BRYAN, TEXAS — A non-profit in the Brazos Valley is using donated and pre-loved items as a part of their mission to help some of the most vulnerable in our community.
Unbound BCS says when they were accepting donations for their new office in Bryan, they received a surplus of items.
That gave them the idea to organize a garage sale, their first-ever, to help raise awareness and funds for their organization.
When the group organizes an event, big or small, they use the opportunity to share that human trafficking is happening right here.
"We have received a really incredible response from it. I think people feel safe. It's outside. Everyone is wearing a mask. Everything is all spread out. We have sold most of our big pieces. We have just little things left. We are excited about the success of it," Katie Humphreys, Director of Operations at Unbound BCS, said about the garage sale.
While the COVID-19 pandemic has increased demands for their services, funds, on the other hand, have decreased.
Something as small as a Saturday afternoon garage sale actually goes a long way in the fight against the crime.
"We operate off of the generosity of our public and just that people think that we should be here and they help us do that by giving their funds, their time, or their talents," Humphreys added.
The organization helps spread awareness about what they do by giving out both English and Spanish pamphlets, providing the human trafficking hotline and supplying customers with resources.
"We actually helped 18 human trafficking victims identified right here in the Brazos Valley, just last year alone. We are still working with many of those and we think the numbers are going to be even higher this year. So if people don't think it's happening here, I don't think you can argue with those numbers," Humphreys added.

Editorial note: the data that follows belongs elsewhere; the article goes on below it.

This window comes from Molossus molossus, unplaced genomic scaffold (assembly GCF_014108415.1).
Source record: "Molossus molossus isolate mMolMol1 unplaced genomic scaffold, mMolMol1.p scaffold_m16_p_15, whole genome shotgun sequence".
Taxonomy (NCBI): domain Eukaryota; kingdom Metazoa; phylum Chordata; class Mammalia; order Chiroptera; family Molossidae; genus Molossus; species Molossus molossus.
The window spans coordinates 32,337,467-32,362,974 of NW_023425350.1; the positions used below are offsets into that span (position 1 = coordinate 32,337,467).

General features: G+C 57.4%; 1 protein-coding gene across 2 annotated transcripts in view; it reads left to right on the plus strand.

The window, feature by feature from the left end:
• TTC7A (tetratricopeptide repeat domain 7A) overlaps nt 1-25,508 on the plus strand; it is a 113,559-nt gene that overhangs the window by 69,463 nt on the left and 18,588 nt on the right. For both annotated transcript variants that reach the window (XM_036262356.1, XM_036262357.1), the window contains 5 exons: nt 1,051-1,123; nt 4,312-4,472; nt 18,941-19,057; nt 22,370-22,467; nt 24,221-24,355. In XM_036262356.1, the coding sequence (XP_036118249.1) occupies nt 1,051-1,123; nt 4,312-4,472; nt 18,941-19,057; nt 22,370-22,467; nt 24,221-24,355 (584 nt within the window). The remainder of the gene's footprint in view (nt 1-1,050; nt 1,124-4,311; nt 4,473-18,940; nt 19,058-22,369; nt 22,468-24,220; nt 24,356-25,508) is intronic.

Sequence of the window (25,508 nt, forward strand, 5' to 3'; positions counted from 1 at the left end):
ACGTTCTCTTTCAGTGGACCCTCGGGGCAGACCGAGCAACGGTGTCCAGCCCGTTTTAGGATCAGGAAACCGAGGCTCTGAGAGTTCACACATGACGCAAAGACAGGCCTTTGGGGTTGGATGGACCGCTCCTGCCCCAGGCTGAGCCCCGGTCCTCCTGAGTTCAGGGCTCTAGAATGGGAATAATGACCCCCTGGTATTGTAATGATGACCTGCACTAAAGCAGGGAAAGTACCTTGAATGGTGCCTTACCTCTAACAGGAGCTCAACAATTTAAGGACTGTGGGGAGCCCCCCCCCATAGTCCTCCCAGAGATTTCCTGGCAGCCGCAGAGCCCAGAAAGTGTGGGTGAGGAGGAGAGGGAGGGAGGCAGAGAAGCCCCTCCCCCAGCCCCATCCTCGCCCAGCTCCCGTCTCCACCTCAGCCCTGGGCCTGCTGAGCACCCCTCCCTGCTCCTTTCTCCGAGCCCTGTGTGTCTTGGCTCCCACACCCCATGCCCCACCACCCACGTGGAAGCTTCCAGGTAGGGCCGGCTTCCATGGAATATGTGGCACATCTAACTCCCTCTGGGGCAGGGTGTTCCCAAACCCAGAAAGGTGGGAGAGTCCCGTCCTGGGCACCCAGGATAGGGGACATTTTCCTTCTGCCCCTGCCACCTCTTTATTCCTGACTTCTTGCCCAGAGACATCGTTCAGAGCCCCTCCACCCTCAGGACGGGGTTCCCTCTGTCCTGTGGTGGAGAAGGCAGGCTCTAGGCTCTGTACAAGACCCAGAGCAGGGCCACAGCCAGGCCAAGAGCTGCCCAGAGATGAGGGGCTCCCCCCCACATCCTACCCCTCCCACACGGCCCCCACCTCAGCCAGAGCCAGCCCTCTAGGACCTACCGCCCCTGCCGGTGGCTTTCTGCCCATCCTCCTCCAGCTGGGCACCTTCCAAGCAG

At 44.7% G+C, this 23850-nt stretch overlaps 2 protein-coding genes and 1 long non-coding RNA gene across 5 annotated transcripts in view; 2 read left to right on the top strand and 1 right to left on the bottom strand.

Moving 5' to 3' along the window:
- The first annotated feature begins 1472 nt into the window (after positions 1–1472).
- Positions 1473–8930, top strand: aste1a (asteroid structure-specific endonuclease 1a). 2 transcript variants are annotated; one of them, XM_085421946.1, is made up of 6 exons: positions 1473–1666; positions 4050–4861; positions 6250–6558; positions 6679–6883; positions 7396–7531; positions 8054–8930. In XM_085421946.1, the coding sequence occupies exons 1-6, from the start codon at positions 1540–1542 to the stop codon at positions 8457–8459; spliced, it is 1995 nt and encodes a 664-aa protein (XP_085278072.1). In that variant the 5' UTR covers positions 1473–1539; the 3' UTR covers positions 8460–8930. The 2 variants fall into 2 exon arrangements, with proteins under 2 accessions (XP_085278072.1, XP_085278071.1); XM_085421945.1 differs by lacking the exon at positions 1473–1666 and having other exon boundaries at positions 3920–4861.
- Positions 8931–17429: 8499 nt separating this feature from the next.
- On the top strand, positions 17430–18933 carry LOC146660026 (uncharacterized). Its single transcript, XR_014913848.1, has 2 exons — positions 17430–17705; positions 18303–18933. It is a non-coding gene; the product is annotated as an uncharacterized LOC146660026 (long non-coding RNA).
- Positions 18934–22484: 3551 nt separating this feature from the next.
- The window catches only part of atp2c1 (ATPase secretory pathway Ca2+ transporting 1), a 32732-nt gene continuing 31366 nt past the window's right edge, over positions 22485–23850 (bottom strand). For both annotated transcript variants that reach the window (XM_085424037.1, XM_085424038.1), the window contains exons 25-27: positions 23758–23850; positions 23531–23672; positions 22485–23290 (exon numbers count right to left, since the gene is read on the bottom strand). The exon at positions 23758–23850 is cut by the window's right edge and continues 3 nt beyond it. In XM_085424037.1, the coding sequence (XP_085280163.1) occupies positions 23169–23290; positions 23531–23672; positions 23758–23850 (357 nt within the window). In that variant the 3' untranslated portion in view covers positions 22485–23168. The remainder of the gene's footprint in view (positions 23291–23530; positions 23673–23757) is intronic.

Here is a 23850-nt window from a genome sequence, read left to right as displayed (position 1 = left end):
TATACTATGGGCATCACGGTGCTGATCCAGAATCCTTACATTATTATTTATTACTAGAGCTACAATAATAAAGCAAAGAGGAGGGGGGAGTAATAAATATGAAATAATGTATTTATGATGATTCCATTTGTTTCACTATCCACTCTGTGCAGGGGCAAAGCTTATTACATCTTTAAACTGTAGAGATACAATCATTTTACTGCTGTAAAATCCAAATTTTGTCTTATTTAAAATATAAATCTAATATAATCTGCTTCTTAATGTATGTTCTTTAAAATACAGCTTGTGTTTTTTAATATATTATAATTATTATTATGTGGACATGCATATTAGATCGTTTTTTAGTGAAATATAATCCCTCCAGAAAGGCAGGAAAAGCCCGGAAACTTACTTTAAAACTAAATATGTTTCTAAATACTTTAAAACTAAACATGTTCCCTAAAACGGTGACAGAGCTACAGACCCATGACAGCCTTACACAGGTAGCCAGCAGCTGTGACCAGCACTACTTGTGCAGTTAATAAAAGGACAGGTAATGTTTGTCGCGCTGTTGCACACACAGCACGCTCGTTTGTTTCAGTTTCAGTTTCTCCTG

Elizabeth Schmidt, a Brazos County resident, supports the work Unbound does in our community and pitches in where she can, including the garage sale Saturday.
"Because it's such a great cause and what they do is amazing. People don't realize that it is happening in our backyard. Just because you don't see it, doesn't mean it's not happening," Schmidt added.
The organization says money and donations are both needed to meet trafficking victims where they are and to provide immediate support and advocacy.
Any events they can have during this time is crucial in their fight against the heinous acts.
"It takes money to hire staff to do these trainings. It takes money to print things. It takes money to meet people at the hotel rooms when the police recover them and we go to the rooms and give them a victim response bag," Humphreys added.
"Its a billion-dollar business...It's bigger than drugs...So let's stop it. We can do this. We can stop it," Schmidt said.
The organization says if you do not know human trafficking is happening, let alone happening in an area where you live, you are not going to look out for it and may not make reports.
In 2020 alone they were able train over 2,000 people with human trafficking awareness material and educated over 170 businesses.
They hope to make an even greater impact this year.
Unbound's large fund-raising event 'A Night of Hope' was canceled last year freshly into the pandemic, but this year they are able to have their event which resources the local community and supports survivors of human trafficking.
'A Night of Hope' is scheduled for March 26th at the Texas A&M Hotel and Conference Center in College Station.